"So are we being tricked when a scientist engineers a lily that doesn’t shed pollen or when a grower forces tulips to bloom in December? Does it matter that a dewy-fresh bouquet of roses traveled halfway around the world and lived without water for several days before it arrived at. Yes and no. There’s no doubt that flowers underwent a complete makeover in the twentieth century. New breeding techniques, advanced greenhouse technology, and global transportation systems saw to that. Thanks to those advances, there are some fantastic flowers on the market, all year long.
Forty billion dollars changing hands each year, all in the name of flowers. The idea was intoxicating. Before long, it became clear to me that this global flower traffic was not without consequence. A hundred years ago, for example, almost all of the cut flowers sold in the United States were also grown here; now roughly three-fourths of our flowers are imports, mostly coming from Latin America. The flowers themselves have been forced to change in response. They are now bred more for their suitability as freight than for any of their more refined qualities —delicacy, grace, and fragrance. They may have lost their scent, but they’ve gained a longer vase life. They’ve lost their individuality but have "gained the ability to travel all the way from Ecuador or Holland to sit on your hall table in the middle of December. They are ephemeral, emotional, and impractical, but we Americans buy about four billion of them a year. We buy more flowers than we do Big Macs. Flowers are big business. It just happens to be a gorgeous, bewitching, bewildering business."
From Flower Confidential by Amy Stewart
It’s always then there's the special joy of receiving flowers. Red rose from the local Manhattan florist or a “Happy Birthday” flowers delivered with courier from your far friend. Flowers always mean so much.
Small bouquet of flowers can make your day brighter even when it’s rainy behind the window. Unfortunately we are all known fresh flowers will not stick around forever.
Bacteria are a mortal enemy of cut flowers. It pile up at the cut end and occludes the uptake of water into the flower. As the stream of water slows, the flower become to dry and die.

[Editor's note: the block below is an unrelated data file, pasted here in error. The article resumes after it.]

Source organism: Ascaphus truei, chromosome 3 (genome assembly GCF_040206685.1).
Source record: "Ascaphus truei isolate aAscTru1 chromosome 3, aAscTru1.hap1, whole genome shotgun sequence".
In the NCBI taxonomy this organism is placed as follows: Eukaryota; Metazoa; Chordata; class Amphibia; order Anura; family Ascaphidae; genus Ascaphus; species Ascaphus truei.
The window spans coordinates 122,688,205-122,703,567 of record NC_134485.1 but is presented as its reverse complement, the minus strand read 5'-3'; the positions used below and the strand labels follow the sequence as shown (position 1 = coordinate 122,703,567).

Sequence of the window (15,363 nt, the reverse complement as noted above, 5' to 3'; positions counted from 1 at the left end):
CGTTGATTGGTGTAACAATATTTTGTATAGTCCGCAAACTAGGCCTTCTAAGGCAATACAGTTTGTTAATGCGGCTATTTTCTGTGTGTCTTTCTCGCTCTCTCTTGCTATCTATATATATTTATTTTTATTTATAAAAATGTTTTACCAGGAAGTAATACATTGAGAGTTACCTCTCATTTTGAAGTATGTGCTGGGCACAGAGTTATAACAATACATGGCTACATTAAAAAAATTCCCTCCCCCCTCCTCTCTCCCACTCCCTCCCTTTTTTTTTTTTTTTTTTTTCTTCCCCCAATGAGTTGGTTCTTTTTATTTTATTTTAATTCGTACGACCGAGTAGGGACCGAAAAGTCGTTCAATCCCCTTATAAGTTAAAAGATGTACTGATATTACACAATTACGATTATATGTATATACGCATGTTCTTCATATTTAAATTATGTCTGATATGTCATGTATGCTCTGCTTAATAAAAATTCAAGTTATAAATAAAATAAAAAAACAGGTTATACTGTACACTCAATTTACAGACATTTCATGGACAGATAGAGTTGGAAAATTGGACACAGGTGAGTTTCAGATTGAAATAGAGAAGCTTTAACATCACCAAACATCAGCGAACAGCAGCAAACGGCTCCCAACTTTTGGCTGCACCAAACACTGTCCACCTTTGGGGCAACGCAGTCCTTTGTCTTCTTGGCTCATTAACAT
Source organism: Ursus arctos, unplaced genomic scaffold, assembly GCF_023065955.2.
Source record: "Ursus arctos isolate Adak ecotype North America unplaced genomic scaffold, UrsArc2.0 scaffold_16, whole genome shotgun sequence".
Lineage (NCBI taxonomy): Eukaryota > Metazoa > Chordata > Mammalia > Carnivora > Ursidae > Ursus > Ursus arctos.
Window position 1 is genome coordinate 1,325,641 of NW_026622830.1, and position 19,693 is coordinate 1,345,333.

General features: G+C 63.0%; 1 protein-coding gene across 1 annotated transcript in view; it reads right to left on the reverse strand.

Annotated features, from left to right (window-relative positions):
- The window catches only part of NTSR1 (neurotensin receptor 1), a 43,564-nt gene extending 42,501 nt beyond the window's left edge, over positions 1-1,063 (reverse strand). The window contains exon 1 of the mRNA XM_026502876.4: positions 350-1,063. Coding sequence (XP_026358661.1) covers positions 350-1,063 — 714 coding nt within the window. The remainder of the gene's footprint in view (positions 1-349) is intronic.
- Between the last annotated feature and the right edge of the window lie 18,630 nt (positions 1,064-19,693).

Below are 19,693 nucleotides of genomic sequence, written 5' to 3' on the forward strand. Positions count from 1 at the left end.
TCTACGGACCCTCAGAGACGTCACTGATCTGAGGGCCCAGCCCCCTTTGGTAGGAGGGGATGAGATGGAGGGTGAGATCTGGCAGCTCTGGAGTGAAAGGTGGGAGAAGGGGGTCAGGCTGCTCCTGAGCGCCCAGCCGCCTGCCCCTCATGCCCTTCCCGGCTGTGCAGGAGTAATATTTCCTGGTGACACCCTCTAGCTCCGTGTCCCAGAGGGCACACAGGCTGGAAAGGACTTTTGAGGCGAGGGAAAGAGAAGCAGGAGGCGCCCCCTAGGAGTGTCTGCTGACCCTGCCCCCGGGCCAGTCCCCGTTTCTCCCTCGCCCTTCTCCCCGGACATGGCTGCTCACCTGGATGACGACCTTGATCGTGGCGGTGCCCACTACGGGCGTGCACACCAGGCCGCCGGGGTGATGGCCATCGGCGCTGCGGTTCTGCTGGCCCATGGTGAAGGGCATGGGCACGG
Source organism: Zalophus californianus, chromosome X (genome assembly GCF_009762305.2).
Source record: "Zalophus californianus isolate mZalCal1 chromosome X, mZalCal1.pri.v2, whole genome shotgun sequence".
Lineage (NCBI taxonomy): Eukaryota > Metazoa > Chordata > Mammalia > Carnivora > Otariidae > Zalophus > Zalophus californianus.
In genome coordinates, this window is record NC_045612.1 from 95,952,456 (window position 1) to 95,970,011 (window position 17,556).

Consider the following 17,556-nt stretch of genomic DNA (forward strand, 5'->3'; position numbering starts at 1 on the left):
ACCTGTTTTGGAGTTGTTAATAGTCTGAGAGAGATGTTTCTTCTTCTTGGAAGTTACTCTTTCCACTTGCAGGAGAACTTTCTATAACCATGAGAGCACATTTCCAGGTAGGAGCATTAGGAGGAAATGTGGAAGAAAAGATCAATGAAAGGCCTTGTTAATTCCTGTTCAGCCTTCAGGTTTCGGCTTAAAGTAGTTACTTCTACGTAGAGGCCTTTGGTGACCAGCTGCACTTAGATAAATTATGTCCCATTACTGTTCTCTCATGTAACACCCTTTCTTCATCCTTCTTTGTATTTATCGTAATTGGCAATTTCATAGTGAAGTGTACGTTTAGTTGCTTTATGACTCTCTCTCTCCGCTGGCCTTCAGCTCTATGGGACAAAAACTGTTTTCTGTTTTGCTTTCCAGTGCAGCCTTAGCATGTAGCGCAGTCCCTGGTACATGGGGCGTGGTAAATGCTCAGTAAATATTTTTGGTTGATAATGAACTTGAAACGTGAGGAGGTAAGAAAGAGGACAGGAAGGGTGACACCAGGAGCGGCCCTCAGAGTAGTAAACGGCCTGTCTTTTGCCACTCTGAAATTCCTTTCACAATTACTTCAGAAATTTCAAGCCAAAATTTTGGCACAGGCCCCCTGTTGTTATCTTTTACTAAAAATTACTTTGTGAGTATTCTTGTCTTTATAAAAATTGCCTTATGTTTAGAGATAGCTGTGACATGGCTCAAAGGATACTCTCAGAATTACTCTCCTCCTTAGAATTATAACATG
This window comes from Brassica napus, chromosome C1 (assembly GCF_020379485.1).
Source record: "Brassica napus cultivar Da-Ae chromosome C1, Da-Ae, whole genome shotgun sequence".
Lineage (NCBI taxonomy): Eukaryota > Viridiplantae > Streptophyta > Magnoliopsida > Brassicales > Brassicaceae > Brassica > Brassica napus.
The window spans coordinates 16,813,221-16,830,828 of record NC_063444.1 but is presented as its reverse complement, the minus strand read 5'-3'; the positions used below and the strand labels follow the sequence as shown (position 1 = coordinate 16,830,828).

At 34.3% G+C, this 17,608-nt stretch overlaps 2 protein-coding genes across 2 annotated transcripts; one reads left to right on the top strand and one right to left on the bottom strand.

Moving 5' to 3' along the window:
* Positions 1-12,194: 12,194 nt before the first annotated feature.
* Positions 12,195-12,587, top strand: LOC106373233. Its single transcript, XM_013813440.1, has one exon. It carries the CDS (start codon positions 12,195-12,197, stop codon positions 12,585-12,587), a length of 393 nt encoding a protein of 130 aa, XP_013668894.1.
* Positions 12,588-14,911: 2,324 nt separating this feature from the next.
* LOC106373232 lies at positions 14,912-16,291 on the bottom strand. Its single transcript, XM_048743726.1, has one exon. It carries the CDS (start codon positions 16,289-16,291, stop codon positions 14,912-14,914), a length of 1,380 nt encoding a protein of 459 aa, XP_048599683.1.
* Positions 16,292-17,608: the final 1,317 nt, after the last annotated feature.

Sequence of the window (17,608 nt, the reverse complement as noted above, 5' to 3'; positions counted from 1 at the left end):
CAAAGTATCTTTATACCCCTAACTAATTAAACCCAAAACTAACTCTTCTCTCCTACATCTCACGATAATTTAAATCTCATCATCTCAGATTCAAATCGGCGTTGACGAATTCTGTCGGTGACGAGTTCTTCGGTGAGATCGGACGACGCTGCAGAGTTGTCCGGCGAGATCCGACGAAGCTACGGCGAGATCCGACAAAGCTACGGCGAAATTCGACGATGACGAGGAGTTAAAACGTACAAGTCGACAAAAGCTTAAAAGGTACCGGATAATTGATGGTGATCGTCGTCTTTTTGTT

Here some tips from "Alaric Flower Design" to help cut flowers last longer:
- Wash your vase in hot soapy water to remove any dirt and bacteria
- Cut the stems of store-bought or delivered flowers immediately with sharp knife at a slant of 45º angle, 1 to 2 inches off will be enough and most important to cut stems under water to avoid getting air bubbles trapped in the stem
- Put the fresh flowers into clean vase and fill it with cold water.
- Add the lemon juice to the water it should be less than a tenth of your water volume. Lemon will prevent bacteria formation.
- Now we need to feed the Flowers. Adding a sugar into the vase will do it. One teaspoon will be enough.
- Change vase water often. Best choice to change it every day. As longer you don’t do it as more bacteria will be in water.
- Keep cut the stems regularly, every time when you change water.
Using these tips you can order flowers online and keep it fresh longer. Enjoy in your Manhattan apartment a beauty of Mother Nature gifts.
Visit “Alaric flowers design” online store and make order for the beauty of your apartment or send floral gift with magic words in it. Also you can visit our floral design studio in the heart of Manhattan – Midtown area 42 West 56th Street New York, NY 10019
Have any question? Reach us by the phone: +1 212 308 37 94
Elegant and thoughtful gift - simple but not simplistic - white and green flower arrangement, bottle of Moet & Chandon and collection of chocolate, marzipan, and other sweets.
Although it is middle of August - if our cilents want us to make Christmas themed flowers - we are up for the challenge.
Thanksgiving is a strange holiday when you break it down to its essence. If you consider the facts, it's basically a holiday with its roots tinged with genocide and basically revolves around gluttony. Two really big sins in anyone's religion. Not to mention that it also acts as the starting pistol for a shopping free-for-all which has become something of a reality show to see who can drive themselves deeper in debt. Yes, I am cynical. But I am also right. Sure, there are other aspects such as spending time with family and friends, watching the Macy's Day Parade, and volunteering for those less fortunate. But my experience with this holiday has never been a positive one. At least until last year.